In response to the objections from the international community, the Seychelles ambassador to the United States, Marc Morengo, has distributed a memo stressing that anyone involved in crimes of ''violence and drug trafficking'' will not be admitted. The memo also states that all potential $10 million investors will be screened by a board run by President Rene.
Other escape clauses
While some crooks may find citizenship in the Seychelles an attractive offer, those with a murder charge hanging over their heads - as in Pang's case - can turn elsewhere to elude or at least delay the efforts of US law enforcement agencies.
Often, once on foreign soil, a another set of laws and judicial precedents comes into play.
In Pang's case, the US Justice and State Departments tried to have him extradited to stand trial for murder and arson. But the Brazilian Supreme Court ruled that Pang could return to the US to face arson - but not murder - charges. Under Brazilian law, a person can be prosecuted for murder in an arson case only if the fire was set with intent to kill.
The US has run into similar problems when trying to extradite murder suspects from Canada.
Canadian law forbids the extradition of suspects to another country if they could face the death penalty if convicted. In such cases, Canada, and other countries that have similar laws, often request written assurances that the death penalty will not be sought before allowing a suspect to be extradited.
Other countries constitutionally forbid the extradition of their citizens. For example, Colombia's Constitution, adopted in 1991, states that no Colombian can be extradited to another country. The constitutional clause remains a sore point in US-Colombian relations because the US has often sought the extradition of alleged Colombian drug traffickers to be tried in the United States.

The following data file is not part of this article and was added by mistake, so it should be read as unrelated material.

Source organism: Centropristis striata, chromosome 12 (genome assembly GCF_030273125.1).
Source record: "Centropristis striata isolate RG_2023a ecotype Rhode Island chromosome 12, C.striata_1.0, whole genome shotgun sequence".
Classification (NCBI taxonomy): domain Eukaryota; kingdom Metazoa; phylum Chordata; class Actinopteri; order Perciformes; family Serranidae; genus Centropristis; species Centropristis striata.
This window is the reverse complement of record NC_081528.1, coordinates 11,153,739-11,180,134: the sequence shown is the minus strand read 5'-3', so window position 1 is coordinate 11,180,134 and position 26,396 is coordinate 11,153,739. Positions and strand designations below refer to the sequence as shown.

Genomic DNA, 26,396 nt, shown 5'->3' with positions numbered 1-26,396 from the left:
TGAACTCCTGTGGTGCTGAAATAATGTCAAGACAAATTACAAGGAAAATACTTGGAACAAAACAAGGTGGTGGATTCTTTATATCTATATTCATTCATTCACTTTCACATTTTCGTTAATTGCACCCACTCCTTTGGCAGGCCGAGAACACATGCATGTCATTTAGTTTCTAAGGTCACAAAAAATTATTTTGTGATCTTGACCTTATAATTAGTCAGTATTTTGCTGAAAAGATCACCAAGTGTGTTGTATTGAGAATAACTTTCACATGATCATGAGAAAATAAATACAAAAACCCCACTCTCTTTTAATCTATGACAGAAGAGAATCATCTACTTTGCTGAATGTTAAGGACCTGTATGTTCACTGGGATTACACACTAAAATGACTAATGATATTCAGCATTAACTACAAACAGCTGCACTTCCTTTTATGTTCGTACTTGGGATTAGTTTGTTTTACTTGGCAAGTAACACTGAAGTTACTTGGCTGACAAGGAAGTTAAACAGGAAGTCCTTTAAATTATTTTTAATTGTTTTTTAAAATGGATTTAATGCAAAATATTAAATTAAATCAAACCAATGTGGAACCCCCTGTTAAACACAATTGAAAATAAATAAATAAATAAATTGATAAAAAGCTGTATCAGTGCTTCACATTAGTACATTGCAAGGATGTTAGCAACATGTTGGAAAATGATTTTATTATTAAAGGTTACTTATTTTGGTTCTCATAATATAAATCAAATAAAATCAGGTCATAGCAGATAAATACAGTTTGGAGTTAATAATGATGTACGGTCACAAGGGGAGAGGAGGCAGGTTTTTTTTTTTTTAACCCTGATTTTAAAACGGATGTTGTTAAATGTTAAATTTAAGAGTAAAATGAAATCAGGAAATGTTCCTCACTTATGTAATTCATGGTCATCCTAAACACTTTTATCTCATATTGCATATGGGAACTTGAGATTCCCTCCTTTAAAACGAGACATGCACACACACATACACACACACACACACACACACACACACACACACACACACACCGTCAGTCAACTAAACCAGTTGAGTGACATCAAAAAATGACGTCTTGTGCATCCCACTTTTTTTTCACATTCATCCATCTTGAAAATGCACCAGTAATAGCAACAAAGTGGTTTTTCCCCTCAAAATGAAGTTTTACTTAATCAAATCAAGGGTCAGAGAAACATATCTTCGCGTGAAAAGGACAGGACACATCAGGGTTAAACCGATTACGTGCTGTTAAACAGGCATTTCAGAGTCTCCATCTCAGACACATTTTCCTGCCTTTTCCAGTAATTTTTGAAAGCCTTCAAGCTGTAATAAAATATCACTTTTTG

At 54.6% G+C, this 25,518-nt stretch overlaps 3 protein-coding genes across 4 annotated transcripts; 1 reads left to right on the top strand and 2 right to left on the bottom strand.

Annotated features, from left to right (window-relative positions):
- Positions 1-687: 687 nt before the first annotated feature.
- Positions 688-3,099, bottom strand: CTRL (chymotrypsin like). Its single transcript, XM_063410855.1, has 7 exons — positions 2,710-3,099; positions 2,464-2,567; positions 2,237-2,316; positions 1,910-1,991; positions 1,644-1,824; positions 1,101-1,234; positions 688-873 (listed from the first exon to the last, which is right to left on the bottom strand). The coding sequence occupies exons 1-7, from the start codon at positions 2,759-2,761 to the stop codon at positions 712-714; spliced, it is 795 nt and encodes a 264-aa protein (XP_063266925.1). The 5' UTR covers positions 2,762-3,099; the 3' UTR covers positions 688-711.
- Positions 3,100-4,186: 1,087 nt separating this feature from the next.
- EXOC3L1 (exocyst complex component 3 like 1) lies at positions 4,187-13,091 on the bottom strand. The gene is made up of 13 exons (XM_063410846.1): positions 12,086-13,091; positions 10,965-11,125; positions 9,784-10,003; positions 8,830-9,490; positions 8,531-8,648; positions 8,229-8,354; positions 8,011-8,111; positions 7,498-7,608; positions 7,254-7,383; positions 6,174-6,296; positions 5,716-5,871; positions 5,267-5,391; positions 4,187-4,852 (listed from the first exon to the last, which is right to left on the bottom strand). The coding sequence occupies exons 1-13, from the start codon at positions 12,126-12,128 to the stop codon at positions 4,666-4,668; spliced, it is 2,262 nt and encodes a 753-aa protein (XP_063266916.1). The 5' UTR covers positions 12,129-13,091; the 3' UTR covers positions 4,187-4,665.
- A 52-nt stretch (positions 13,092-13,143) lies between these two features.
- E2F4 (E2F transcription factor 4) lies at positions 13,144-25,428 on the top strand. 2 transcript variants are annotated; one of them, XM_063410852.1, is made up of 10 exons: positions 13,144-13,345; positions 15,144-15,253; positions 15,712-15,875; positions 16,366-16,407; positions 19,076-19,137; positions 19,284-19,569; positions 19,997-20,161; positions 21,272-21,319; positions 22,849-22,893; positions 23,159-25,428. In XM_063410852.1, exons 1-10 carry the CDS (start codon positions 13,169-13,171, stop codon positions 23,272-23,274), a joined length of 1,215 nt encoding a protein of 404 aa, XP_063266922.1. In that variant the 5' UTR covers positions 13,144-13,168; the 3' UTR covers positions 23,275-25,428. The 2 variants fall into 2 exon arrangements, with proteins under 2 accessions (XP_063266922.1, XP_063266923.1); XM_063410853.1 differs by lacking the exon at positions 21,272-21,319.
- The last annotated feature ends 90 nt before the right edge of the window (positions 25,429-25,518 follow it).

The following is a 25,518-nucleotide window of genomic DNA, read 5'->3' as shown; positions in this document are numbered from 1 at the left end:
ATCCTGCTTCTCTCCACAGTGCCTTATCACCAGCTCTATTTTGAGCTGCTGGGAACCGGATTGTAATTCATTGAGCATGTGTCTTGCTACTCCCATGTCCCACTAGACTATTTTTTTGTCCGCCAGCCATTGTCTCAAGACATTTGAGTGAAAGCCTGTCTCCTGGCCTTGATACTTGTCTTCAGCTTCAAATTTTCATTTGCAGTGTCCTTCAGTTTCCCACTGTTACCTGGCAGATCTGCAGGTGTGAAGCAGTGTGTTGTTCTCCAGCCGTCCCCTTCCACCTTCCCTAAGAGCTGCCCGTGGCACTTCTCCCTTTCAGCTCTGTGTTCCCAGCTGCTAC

Colombian President Ernesto Samper has said that the constitution has precedence over the 1979 extradition treaty Colombia signed with the US. ''The state should maintain the sovereignty and autonomy of the judiciary to judge our criminals,'' Mr. Samper has said. ''Lifting the constitutional prohibition would require more time than is allowed to bring those now incarcerated to trial.''
While Pang has been arraigned on four counts of murder, it's unclear whether he will actually stand trial for murder.
Because four firefighters lost their lives when warehouse flooring on which they were standing collapsed, Pang was indicted on first-degree murder charges under a Washington State felony statue that allows a defendant to be tried for murder, even if the victim was the indirect target of the crime. But there is no equivalent in Brazilian law and the Brazilian government may balk.
Pang's lawyer, John Henry Browne, says the charges are a violation of the extradition order from the Brazilian Supreme Court. A US State Department request to lift the restrictions on Pang's prosecution has been denied by Brazilian authorities.
The US is now requesting a clarification of the extradition order, which King County prosecutor Norm Maleng calls ''ambiguous.''
''At this point, we do not know what charges Martin Pang will face when he goes to trial. He was arraigned on all potential charges,'' said Mr. Maleng at a news conference after the arraignment. ''We will continue to press on all fronts, legal and diplomatic.''